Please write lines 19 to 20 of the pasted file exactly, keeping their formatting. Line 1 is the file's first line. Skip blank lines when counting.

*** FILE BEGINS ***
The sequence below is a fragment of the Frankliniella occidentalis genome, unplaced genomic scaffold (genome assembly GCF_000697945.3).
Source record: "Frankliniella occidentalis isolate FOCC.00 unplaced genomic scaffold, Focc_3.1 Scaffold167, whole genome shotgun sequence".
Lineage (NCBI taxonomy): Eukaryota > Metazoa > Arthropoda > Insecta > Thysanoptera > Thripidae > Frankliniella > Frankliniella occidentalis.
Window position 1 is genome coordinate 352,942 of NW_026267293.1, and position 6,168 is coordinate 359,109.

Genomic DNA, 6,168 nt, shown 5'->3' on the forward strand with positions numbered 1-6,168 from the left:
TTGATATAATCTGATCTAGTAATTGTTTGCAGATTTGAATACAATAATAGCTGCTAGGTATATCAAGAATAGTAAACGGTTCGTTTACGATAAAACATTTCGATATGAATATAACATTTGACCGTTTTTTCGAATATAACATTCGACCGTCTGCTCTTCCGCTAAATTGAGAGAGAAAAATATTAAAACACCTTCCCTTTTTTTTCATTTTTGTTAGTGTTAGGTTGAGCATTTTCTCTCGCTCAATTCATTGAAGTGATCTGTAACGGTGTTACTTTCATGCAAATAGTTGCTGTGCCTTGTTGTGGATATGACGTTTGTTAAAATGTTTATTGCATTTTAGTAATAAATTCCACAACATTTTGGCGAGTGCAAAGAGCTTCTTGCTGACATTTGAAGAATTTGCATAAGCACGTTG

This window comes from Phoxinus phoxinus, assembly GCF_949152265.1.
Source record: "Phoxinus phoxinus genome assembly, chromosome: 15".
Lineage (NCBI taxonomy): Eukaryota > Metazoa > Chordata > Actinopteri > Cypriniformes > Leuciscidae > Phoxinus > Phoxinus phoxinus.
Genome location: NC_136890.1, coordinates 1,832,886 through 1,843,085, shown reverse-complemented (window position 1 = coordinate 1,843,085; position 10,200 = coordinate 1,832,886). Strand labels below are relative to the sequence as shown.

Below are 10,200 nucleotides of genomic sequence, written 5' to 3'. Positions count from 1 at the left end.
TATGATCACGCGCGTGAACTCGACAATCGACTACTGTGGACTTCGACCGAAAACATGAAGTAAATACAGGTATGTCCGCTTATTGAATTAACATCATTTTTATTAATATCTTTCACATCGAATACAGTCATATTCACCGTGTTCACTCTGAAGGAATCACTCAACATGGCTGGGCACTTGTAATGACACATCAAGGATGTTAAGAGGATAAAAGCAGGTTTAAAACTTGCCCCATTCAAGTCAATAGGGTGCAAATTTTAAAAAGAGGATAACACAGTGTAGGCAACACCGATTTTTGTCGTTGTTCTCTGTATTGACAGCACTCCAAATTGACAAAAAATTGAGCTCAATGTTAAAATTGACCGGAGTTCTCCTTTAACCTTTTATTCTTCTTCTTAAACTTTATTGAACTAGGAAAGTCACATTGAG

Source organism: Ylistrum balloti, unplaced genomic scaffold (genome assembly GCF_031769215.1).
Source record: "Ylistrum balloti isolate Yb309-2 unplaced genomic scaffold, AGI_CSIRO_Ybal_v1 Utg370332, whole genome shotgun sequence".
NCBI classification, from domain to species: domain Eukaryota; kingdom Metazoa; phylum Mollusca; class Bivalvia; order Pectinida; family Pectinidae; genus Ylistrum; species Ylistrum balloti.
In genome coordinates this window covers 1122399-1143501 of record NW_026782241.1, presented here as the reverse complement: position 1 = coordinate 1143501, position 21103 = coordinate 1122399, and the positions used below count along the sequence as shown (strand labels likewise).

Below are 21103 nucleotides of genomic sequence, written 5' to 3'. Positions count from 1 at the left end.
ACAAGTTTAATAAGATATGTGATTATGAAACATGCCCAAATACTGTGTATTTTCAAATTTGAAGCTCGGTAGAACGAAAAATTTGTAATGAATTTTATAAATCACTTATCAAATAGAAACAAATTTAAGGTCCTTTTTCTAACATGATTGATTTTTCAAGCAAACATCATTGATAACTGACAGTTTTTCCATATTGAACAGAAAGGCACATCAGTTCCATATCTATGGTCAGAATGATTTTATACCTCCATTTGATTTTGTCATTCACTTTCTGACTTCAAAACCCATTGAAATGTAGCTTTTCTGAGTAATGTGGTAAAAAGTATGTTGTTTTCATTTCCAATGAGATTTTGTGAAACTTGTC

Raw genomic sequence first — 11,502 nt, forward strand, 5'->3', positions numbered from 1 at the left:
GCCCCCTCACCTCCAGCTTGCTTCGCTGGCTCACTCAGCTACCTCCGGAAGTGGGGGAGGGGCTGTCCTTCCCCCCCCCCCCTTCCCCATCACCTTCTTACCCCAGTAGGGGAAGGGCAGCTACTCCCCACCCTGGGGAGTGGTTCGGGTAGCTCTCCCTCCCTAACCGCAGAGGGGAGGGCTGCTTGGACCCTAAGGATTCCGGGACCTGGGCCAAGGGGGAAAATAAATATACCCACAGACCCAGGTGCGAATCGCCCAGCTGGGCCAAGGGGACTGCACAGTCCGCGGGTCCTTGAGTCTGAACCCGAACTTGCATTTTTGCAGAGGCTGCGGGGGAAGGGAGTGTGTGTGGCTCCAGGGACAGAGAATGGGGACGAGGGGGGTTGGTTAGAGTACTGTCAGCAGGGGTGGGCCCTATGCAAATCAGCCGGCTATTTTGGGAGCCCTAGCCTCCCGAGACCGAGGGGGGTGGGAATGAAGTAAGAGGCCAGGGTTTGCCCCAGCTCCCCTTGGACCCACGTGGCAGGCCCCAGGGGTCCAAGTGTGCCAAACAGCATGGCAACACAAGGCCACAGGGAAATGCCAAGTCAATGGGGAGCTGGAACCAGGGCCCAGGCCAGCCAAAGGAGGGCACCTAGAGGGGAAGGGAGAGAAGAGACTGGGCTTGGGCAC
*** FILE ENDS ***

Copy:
Raw genomic sequence first — 11,502 nt, forward strand, 5'->3', positions numbered from 1 at the left:
GCCCCCTCACCTCCAGCTTGCTTCGCTGGCTCACTCAGCTACCTCCGGAAGTGGGGGAGGGGCTGTCCTTCCCCCCCCCCCCTTCCCCATCACCTTCTTACCCCAGTAGGGGAAGGGCAGCTACTCCCCACCCTGGGGAGTGGTTCGGGTAGCTCTCCCTCCCTAACCGCAGAGGGGAGGGCTGCTTGGACCCTAAGGATTCCGGGACCTGGGCCAAGGGGGAAAATAAATATACCCACAGACCCAGGTGCGAATCGCCCAGCTGGGCCAAGGGGACTGCACAGTCCGCGGGTCCTTGAGTCTGAACCCGAACTTGCATTTTTGCAGAGGCTGCGGGGGAAGGGAGTGTGTGTGGCTCCAGGGACAGAGAATGGGGACGAGGGGGGTTGGTTAGAGTACTGTCAGCAGGGGTGGGCCCTATGCAAATCAGCCGGCTATTTTGGGAGCCCTAGCCTCCCGAGACCGAGGGGGGTGGGAATGAAGTAAGAGGCCAGGGTTTGCCCCAGCTCCCCTTGGACCCACGTGGCAGGCCCCAGGGGTCCAAGTGTGCCAAACAGCATGGCAACACAAGGCCACAGGGAAATGCCAAGTCAATGGGGAGCTGGAACCAGGGCCCAGGCCAGCCAAAGGAGGGCACCTAGAGGGGAAGGGAGAGAAGAGACTGGGCTTGGGCAC